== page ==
Layered Design: Concepts, Case Studies and Processes - Theories and Implementations
Many modern applications are focused on providing as many functions as possible and attract as many users groups as possible. The interfaces become very advanced but also quite complex. In many cases the design is perceived rather difficult by the end users. The challenge we and others try to meet is how to make the graphical interfaces easier to use and better adapted to the many different users and user groups.
There are a number of solutions but we have focused the concept of layered design, which is only one of many possible alternatives. The focus of a layered design is to divide the contents of the graphical user interface into parts or so called layers. The layers are arranged or ordered in a structure, where each layer contains a specific set of functions. The order is decided by an ordering parameter, which could be for example frequency of use, complexity, or level of difficulty. The arrangement of the layers and their contents should together form a sequence that provides the user with a meaningful order in which the functions should be used. Already in 1976 and 1977, the thought of users learning complex tasks in small steps was awakened and that thought was implemented within layered design. The layered design has later been seen in applications like games, web-systems, language applications or tutoring systems. A branch of the layered design concept is focused mainly on the users’ experience, learning and knowledge levels. This branch was presented in 1998 and later named Multi-Layered Design.
Focus of this thesis work is to define the layered design and the branch of Multi-Layered Design further and to practically show how it can be used through different empirical studies involving end users. From the empirical data a number of problems could be identified. The difficulty of identifying layers and their contents was the first problem encountered. To adapt layered structures to advanced situations with several user groups or complex relationships between functions was the next problem found. A third problem was how to handle layered structures when there are a large number of users with different domain knowledge and varying tasks to perform and knowledge and experience not is suitable as the main focus of the layered structure.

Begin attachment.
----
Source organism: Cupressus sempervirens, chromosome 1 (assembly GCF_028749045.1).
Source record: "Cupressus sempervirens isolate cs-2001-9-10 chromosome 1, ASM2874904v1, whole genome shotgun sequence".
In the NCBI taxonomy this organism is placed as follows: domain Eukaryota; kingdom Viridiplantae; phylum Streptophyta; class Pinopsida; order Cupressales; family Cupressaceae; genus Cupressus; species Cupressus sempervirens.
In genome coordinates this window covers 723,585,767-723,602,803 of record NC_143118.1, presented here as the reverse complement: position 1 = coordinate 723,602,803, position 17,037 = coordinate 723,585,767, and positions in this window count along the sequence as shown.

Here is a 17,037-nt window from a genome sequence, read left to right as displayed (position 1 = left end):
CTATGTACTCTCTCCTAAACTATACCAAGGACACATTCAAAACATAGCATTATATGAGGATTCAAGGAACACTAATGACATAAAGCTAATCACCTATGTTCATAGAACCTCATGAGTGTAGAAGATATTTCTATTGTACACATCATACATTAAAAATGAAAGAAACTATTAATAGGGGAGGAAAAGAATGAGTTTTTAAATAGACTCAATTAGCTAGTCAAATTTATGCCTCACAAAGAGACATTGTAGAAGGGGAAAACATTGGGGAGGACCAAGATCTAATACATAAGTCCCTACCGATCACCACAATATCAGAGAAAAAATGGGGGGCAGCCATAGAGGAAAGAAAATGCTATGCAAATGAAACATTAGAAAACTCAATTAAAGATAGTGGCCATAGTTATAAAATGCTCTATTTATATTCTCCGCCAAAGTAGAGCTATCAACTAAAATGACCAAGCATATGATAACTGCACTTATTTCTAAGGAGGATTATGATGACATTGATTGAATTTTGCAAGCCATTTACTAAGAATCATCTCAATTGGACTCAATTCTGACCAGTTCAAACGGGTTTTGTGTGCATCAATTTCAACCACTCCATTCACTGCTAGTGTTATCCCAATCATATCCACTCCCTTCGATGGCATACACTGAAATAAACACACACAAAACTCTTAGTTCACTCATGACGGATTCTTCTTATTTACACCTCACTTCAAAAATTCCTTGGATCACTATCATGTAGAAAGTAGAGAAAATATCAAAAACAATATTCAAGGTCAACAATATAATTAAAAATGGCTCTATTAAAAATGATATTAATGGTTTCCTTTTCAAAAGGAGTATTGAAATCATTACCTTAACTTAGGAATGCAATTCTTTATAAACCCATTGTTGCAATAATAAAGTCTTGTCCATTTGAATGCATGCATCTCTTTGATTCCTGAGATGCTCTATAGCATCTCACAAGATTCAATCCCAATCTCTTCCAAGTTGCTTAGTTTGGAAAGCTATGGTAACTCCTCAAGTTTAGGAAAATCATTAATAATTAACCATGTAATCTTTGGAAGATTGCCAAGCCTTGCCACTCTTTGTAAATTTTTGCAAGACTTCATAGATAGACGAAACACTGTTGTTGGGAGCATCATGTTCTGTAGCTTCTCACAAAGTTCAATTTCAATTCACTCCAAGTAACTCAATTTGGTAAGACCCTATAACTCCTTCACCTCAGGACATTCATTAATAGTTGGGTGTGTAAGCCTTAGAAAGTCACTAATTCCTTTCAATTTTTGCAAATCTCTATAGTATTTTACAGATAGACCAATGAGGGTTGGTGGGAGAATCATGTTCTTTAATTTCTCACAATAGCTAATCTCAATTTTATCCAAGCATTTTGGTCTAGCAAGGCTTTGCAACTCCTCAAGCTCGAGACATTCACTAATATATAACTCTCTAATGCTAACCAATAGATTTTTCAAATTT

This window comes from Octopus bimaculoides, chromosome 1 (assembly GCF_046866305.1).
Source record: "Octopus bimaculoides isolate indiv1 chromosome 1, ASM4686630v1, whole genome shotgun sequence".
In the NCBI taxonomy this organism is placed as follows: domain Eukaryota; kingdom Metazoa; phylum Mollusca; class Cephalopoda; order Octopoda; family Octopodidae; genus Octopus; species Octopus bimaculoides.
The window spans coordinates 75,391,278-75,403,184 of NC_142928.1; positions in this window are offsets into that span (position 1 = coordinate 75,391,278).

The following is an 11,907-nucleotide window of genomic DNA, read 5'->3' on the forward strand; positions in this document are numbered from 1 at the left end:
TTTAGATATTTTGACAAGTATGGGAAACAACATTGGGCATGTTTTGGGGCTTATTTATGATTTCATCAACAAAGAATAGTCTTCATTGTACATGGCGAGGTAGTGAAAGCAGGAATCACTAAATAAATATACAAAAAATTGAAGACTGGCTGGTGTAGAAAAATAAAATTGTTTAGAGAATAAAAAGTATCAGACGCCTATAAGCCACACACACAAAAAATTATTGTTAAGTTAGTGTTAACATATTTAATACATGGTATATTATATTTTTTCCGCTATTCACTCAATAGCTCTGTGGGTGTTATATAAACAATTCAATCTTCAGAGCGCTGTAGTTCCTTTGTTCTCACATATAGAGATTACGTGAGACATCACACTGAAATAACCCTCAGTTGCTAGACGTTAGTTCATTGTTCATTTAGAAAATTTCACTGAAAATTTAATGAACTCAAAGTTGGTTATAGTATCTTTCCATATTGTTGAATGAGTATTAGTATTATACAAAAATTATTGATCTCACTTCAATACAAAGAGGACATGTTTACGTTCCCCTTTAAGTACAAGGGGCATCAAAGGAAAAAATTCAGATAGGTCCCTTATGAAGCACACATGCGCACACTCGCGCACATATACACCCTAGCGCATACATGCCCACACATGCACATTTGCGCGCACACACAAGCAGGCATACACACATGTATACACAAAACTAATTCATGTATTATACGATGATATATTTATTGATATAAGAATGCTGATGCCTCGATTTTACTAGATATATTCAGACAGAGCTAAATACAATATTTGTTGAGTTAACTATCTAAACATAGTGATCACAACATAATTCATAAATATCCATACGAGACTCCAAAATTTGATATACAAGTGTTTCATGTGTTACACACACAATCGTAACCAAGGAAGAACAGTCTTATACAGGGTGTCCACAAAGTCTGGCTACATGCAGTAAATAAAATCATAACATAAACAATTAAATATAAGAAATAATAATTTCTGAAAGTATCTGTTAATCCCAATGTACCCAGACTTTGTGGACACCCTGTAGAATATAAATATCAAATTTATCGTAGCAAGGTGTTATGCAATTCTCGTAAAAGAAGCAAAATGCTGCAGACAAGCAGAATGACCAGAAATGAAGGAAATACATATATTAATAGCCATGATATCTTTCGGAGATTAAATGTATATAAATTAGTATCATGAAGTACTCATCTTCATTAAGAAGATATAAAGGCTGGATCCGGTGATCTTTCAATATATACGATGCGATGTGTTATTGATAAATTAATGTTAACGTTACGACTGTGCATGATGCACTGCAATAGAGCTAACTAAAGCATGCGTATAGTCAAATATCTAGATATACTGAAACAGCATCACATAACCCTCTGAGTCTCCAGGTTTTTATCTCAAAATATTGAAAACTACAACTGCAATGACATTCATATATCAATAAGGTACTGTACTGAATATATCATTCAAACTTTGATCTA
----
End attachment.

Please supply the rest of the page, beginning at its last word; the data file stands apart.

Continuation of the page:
As a first solution a more strict process was suggested. It could handle large amounts of data, treat it in an algorithmic manner and produce guidelines for how to define the layers, their contents and in which structure they should be arranged. A second solution was a more advanced layer structure, an extended structure with parallel tracks for the different groups and a meta level of components of functions. As a third solution, an augmented version of extended layer structures was created and a layered design where several parameters can be used to order the functions by. New empirical studies were conducted to test the new solutions and an automated tool for the process was developed. To complete the presentation we will initially present the theory of the layered concept, then how it can be applied in practical cases, moving on to Multi-Layered Design theory and its practical implementations.